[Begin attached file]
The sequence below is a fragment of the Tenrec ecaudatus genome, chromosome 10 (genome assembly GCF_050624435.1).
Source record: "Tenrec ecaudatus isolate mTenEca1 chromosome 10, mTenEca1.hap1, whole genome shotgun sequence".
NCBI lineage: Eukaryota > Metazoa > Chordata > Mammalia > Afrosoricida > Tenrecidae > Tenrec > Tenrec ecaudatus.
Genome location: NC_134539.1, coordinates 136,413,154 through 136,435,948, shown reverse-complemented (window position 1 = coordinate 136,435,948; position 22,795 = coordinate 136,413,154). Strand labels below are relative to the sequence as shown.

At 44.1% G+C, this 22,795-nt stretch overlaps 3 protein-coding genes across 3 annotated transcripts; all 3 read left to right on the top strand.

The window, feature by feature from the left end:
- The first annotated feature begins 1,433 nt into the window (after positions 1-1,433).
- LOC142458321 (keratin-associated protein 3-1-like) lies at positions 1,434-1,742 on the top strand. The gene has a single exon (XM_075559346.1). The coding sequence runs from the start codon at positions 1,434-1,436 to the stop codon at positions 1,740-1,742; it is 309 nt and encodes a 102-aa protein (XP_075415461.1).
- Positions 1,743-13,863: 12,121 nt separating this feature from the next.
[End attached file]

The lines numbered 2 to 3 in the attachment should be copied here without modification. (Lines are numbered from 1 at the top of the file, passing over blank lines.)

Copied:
Source record: "Tenrec ecaudatus isolate mTenEca1 chromosome 10, mTenEca1.hap1, whole genome shotgun sequence".
NCBI lineage: Eukaryota > Metazoa > Chordata > Mammalia > Afrosoricida > Tenrecidae > Tenrec > Tenrec ecaudatus.